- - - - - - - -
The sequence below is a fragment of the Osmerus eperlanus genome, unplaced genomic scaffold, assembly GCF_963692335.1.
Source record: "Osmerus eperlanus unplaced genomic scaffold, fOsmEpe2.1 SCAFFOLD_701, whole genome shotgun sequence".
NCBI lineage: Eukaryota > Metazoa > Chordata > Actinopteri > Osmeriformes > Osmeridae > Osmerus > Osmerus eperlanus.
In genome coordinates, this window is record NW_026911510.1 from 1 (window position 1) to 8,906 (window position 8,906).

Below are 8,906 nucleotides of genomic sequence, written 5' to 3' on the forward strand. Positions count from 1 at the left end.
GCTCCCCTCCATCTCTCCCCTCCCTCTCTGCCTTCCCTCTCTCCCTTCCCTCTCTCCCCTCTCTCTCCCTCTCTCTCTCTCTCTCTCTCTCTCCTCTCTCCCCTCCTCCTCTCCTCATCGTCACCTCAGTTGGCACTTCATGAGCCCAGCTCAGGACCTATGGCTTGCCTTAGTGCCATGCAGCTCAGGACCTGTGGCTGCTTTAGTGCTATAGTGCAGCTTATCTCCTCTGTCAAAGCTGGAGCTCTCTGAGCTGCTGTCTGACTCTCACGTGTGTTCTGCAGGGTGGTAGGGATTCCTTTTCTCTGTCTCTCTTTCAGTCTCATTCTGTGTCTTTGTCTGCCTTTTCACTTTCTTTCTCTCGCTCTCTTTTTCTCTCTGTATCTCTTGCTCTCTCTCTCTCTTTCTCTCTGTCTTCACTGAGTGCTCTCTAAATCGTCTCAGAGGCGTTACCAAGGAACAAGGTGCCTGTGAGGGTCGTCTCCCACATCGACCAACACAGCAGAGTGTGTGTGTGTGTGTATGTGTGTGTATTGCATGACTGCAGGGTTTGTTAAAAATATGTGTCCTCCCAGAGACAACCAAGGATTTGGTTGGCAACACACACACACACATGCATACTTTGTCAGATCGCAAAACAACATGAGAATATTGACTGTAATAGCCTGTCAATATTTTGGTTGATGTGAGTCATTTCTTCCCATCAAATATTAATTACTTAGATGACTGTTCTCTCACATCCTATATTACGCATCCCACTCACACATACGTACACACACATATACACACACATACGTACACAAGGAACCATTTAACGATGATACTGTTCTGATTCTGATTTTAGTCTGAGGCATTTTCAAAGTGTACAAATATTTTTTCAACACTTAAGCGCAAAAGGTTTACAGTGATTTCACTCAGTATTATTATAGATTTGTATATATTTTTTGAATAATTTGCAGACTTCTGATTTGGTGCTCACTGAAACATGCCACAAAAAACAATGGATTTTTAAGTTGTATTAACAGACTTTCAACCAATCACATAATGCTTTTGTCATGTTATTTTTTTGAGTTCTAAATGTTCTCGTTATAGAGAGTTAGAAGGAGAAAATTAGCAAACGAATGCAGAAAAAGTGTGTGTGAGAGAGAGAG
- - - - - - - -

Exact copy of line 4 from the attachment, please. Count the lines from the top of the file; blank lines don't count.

In genome coordinates, this window is record NW_026911510.1 from 1 (window position 1) to 8,906 (window position 8,906).